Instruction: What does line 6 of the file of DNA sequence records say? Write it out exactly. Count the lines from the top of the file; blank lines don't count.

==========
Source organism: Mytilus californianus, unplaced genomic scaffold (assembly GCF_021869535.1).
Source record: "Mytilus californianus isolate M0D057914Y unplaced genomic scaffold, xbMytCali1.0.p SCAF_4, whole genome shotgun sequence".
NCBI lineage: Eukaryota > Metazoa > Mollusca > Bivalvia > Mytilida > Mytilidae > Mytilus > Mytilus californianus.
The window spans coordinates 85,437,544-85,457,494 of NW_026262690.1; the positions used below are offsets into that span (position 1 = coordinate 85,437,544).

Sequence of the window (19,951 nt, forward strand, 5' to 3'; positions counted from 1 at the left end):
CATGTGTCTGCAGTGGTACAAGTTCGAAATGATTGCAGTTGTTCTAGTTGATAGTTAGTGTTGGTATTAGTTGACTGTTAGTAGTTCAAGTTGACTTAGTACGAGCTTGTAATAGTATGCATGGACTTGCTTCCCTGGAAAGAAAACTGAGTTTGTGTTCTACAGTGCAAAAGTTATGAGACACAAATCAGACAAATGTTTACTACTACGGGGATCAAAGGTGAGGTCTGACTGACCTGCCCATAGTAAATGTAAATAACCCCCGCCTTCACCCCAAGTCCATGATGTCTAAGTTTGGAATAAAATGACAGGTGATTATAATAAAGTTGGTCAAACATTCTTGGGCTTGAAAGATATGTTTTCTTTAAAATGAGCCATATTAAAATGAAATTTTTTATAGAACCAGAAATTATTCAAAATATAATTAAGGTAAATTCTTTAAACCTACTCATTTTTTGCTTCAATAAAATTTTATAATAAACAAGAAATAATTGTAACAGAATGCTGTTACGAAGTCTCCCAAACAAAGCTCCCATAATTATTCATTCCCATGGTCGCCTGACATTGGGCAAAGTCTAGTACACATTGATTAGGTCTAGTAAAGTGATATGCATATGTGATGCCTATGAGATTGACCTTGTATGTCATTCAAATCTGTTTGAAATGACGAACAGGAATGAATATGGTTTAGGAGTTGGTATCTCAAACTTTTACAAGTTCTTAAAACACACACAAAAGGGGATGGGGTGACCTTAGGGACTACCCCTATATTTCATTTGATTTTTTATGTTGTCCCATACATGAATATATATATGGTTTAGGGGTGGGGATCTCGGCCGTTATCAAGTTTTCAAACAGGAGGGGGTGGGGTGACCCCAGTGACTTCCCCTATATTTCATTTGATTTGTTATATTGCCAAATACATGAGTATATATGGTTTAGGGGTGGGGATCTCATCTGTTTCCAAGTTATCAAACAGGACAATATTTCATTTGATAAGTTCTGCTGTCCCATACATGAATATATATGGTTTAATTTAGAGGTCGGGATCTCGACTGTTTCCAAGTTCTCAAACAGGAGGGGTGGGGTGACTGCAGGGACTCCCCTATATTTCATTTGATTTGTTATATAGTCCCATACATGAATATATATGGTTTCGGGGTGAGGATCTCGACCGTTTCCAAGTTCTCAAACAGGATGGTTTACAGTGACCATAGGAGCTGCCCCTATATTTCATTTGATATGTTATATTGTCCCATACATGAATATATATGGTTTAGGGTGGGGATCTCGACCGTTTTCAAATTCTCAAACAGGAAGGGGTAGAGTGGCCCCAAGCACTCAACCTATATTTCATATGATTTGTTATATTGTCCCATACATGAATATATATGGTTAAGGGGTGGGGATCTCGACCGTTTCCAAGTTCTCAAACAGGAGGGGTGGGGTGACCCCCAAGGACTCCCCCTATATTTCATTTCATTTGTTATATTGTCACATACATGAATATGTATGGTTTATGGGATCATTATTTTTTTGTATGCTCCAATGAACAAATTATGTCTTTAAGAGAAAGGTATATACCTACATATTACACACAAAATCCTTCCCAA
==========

CATGTGTCTGCAGTGGTACAAGTTCGAAATGATTGCAGTTGTTCTAGTTGATAGTTAGTGTTGGTATTAGTTGACTGTTAGTAGTTCAAGTTGACTTAGTACGAGCTTGTAATAGTATGCATGGACTTGCTTCCCTGGAAAGAAAACTGAGTTTGTGTTCTACAGTGCAAAAGTTATGAGACACAAATCAGACAAATGTTTACTACTACGGGGATCAAAGGTGAGGTCTGACTGACCTGCCCATAGTAAATGTAAATAACCCCCGCCTTCACCCCAAGTCCATGATGTCTAAGTTTGGAATAAAATGACAGGTGATTATAATAAAGTTGGTCAAACATTCTTGGGCTTGAAAGATATGTTTTCTTTAAAATGAGCCATATTAAAATGAAATTTTTTATAGAACCAGAAATTATTCAAAATATAATTAAGGTAAATTCTTTAAACCTACTCATTTTTTGCTTCAATAAAATTTTATAATAAACAAGAAATAATTGTAACAGAATGCTGTTACGAAGTCTCCCAAACAAAGCTCCCATAATTATTCATTCCCATGGTCGCCTGACATTGGGCAAAGTCTAGTACACATTGATTAGGTCTAGTAAAGTGATATGCATATGTGATGCCTATGAGATTGACCTTGTATGTCATTCAAATCTGTTTGAAATGACGAACAGGAATGAATATGGTTTAGGAGTTGGTATCTCAAACTTTTACAAGTTCTTAAAACACACACAAAAGGGGATGGGGTGACCTTAGGGACTACCCCTATATTTCATTTGATTTTTTATGTTGTCCCATACATGAATATATATATGGTTTAGGGGTGGGGATCTCGGCCGTTATCAAGTTTTCAAACAGGAGGGGGTGGGGTGACCCCAGTGACTTCCCCTATATTTCATTTGATTTGTTATATTGCCAAATACATGAGTATATATGGTTTAGGGGTGGGGATCTCATCTGTTTCCAAGTTATCAAACAGGACAATATTTCATTTGATAAGTTCTGCTGTCCCATACATGAATATATATGGTTTAATTTAGAGGTCGGGATCTCGACTGTTTCCAAGTTCTCAAACAGGAGGGGTGGGGTGACTGCAGGGACTCCCCTATATTTCATTTGATTTGTTATATAGTCCCATACATGAATATATATGGTTTCGGGGTGAGGATCTCGACCGTTTCCAAGTTCTCAAACAGGATGGTTTACAGTGACCATAGGAGCTGCCCCTATATTTCATTTGATATGTTATATTGTCCCATACATGAATATATATGGTTTAGGGTGGGGATCTCGACCGTTTTCAAATTCTCAAACAGGAAGGGGTAGAGTGGCCCCAAGCACTCAACCTATATTTCATATGATTTGTTATATTGTCCCATACATGAATATATATGGTTAAGGGGTGGGGATCTCGACCGTTTCCAAGTTCTCAAACAGGAGGGGTGGGGTGACCCCCAAGGACTCCCCCTATATTTCATTTCATTTGTTATATTGTCACATACATGAATATGTATGGTTTATGGGATCATTATTTTTTTGTATGCTCCAATGAACAAATTATGTCTTTAAGAGAAAGGTATATACCTACATATTACACACAAAATCCTTCCCAA